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I feel it's important to try knives before you buy. All hands are different. You need to feel the balance and to know the knife fits comfortably in your hand and if it doesn't then don't buy it. After all - would you buy a pair of shoes that don't fit you just because you had tried them on and you didn't want to disappoint the shop-keeper?

Any shop-keeper who objects to the customer "just looking" but with an intent to buy when s/he finds the right thing, is the shop-keeper I wouldn't buy from!
You're analogy about shoes and knives on the internet is a good one MC.
Guessing how shoes will feel on the feet or a knife in the hand is a crap shoot at best.
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Old 06-06-2016, 10:30 AM   #35
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I didn't even know you needed to sharpen knives - I thought they came sharp and stayed that way.
Honing is as important as sharpening. This explains and illustrates why: http://www.seriouseats.com/2010/04/k...ull-knife.html
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Old 06-06-2016, 10:56 AM   #36
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I know that your right but I've just recently gotten more seriously interested in cooking, good equipment and tools. I groomed for years before I could even tell the difference between shears that fit my hand and ones that did not. If I went to cooking school I'm sure I'd learn in short order. The Kitchen Table (the store in Hattiesburg) offers cooking lessons. I may look into it but probably not...That place is more for people with money than for common folk like me. I have to go into town Wed. I'll stop buy and talk to them. They have a hand egg beater that I want made by OXO

The knives that I have decided upon are a far cut above (pun unintentional) what I have now. Besides, I can afford them! I'm sure that they will do just fine until I feel the need for something better.
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Old 06-06-2016, 11:37 AM   #37
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I know that y'all are right about this but these knives are a far site better than what I'm using now which probably don't fit my hand. Honestly, I don't do enough knife work to know the difference. I only cook on my days off and only for myself. I make 2 big things eat a couple of meals or each and stick the left overs in the freezer. That way when I get tired of what I made on my days off I can always find something interesting to eat I made a while ago. Most of y'all are more serious cooks, have a family or at least a husband and cook every day.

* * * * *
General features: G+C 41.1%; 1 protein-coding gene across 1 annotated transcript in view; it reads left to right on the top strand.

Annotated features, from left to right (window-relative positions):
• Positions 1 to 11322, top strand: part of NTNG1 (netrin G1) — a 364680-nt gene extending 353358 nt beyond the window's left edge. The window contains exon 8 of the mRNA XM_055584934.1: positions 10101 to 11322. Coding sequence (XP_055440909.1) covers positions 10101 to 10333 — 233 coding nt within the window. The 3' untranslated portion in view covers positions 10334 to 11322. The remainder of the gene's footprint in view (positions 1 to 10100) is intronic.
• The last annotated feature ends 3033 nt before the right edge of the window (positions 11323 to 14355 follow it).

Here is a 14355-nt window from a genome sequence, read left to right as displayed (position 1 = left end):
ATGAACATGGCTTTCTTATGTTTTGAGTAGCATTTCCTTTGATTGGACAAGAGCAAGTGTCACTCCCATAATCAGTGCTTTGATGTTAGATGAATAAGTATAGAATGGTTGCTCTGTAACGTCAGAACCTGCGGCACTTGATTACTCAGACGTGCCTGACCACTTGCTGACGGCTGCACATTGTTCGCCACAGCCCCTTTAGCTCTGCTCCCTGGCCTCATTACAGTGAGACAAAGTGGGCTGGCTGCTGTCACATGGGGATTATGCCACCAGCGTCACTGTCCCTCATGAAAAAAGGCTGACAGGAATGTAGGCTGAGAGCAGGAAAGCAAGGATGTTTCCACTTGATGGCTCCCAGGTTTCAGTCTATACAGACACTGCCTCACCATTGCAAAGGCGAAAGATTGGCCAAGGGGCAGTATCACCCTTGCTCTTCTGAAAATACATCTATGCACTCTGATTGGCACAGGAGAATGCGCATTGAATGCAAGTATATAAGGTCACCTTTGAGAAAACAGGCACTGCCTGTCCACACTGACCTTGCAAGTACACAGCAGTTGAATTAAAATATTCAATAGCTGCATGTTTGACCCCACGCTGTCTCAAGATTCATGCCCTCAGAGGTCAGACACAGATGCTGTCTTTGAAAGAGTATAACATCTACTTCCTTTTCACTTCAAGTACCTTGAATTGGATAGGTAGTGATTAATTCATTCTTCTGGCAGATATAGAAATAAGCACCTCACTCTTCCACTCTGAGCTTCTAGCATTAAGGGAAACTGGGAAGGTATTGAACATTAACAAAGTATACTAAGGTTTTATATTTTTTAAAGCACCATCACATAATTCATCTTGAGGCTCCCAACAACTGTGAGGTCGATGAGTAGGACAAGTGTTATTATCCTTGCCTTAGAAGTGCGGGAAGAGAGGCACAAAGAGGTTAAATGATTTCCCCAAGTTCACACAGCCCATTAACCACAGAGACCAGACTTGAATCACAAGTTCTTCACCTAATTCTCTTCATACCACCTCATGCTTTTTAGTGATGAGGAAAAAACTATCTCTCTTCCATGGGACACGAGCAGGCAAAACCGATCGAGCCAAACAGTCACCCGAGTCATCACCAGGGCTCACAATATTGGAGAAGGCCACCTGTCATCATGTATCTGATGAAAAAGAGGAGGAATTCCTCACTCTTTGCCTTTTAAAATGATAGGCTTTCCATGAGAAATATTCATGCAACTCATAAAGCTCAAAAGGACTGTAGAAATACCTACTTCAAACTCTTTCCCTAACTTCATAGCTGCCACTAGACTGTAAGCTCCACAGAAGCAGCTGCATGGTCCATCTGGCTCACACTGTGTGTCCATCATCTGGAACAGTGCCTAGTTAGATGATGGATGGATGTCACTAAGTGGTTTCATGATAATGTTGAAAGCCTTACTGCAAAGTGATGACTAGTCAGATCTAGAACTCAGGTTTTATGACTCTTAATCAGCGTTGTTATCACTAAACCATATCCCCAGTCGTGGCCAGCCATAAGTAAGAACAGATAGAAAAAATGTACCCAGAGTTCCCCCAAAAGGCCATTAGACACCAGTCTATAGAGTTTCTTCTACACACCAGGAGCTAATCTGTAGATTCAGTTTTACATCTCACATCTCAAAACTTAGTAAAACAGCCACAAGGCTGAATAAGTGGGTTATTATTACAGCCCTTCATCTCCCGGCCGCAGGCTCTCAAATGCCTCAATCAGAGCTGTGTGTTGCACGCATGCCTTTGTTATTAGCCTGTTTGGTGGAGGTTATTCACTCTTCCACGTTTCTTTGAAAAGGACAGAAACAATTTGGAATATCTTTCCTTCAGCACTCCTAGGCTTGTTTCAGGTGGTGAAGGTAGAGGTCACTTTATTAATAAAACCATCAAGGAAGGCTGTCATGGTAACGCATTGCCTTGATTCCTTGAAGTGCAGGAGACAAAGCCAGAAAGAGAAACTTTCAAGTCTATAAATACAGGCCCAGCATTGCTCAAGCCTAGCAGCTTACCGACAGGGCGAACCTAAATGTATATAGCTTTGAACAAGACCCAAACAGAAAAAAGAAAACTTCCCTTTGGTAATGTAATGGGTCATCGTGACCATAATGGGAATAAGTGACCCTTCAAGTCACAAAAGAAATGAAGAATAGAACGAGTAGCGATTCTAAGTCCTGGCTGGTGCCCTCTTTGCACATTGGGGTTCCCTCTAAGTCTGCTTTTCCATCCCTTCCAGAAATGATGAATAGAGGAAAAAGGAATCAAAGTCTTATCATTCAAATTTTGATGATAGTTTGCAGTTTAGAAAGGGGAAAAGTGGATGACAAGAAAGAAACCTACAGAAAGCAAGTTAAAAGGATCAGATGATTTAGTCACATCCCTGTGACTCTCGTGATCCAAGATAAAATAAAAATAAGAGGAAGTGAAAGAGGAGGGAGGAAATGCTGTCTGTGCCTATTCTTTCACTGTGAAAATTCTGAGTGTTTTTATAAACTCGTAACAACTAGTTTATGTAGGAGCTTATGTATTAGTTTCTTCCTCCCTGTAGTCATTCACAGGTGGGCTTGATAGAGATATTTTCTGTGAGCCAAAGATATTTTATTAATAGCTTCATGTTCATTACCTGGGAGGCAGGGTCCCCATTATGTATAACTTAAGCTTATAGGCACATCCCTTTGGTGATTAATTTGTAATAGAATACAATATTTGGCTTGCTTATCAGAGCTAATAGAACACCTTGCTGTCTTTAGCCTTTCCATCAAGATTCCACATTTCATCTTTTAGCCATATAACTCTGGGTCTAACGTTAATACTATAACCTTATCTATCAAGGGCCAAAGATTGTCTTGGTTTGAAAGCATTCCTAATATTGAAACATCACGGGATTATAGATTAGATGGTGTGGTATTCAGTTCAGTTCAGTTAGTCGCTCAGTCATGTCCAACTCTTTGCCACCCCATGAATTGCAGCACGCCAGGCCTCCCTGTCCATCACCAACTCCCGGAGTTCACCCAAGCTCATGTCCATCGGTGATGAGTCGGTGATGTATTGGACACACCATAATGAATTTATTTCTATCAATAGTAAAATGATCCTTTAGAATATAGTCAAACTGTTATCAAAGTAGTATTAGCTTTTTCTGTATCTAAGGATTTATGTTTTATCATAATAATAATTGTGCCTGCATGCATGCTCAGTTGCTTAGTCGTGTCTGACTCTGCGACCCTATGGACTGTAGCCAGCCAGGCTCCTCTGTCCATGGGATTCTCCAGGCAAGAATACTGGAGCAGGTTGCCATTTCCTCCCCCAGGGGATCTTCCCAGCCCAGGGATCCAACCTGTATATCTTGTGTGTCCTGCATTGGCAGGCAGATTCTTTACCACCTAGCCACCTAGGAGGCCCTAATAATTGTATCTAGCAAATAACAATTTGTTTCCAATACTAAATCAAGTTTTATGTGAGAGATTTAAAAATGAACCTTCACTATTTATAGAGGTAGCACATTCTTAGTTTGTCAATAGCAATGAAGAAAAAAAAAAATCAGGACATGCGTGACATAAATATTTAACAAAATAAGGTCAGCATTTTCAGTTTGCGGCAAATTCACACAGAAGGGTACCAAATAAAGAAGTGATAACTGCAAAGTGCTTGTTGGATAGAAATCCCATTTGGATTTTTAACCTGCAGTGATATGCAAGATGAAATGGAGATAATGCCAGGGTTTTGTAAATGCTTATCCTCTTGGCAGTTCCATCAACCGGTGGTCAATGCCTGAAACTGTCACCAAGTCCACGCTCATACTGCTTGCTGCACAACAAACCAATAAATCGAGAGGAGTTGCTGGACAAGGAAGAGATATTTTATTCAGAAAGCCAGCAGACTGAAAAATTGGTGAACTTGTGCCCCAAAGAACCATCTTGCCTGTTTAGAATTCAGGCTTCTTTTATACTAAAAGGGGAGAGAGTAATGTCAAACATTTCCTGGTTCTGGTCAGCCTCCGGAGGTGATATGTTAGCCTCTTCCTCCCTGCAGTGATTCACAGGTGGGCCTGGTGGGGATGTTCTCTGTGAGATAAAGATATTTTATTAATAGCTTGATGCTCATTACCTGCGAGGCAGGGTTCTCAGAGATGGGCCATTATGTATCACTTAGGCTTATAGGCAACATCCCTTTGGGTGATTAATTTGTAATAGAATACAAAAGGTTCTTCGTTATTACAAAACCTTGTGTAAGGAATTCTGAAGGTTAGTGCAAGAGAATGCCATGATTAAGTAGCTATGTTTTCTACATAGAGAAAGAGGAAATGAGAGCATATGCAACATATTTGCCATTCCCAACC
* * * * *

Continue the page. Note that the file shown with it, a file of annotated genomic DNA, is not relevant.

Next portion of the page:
At this point it matters not. I just ordered the knives. I feel confident that I'll be delighted with them. The only thing I'm worried about is the 12" slicing knife. However will I store a monster like that? Can I wrap it an a towel and stick it in the drawer?
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Old 06-06-2016, 12:00 PM   #38
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At this point it matters not. I just ordered the knives. I feel confident that I'll be delighted with them. The only thing I'm worried about is the 12" slicing knife. However will I store a monster like that? Can I wrap it an a towel and stick it in the drawer?
I wouldn't do that. Hopefully it will come with a knife guard - some kind of paper or plastic sheath that it fits into. You can put that in a drawer.

If you have the wall space, some people like using a magnetic knife holder: http://www.amazon.com/b?ie=UTF8&node=13840861

I have a knife block like this: http://www.amazon.com/J-A-Henckels-I.../dp/B00BBOD8US
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Old 06-06-2016, 12:43 PM   #39
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I'm hoping that it will come with a sheath of some kind but it wasn't mentioned. I have a knife block that came with my cheap set. It's slots are horizontal None of the slots will hold a 12" knife without 2 inches of the blade sticking out. I'll see what arrives and take it from there. I have a magnetic thing to hold my clipper blades at work. It's great and very handy to use. I'll buy one for this one knife if I have to.
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Old 06-06-2016, 12:56 PM   #40
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.

At this point it matters not. I just ordered the knives. I feel confident that I'll be delighted with them. The only thing I'm worried about is the 12" slicing knife. However will I store a monster like that? Can I wrap it an a towel and stick it in the drawer?
Liz, get one of these for that long knife in a drawer.
Knife Guards, Knife Sheath, Knife Protector, Safe Knife Storage, knife sharpener, knife safe, sharpening steel, diamond sharpener, diamond steel, diamond stone, diamond sharpening stone, sharpeners, diamonds sharpeners, sharpening system, diamond wet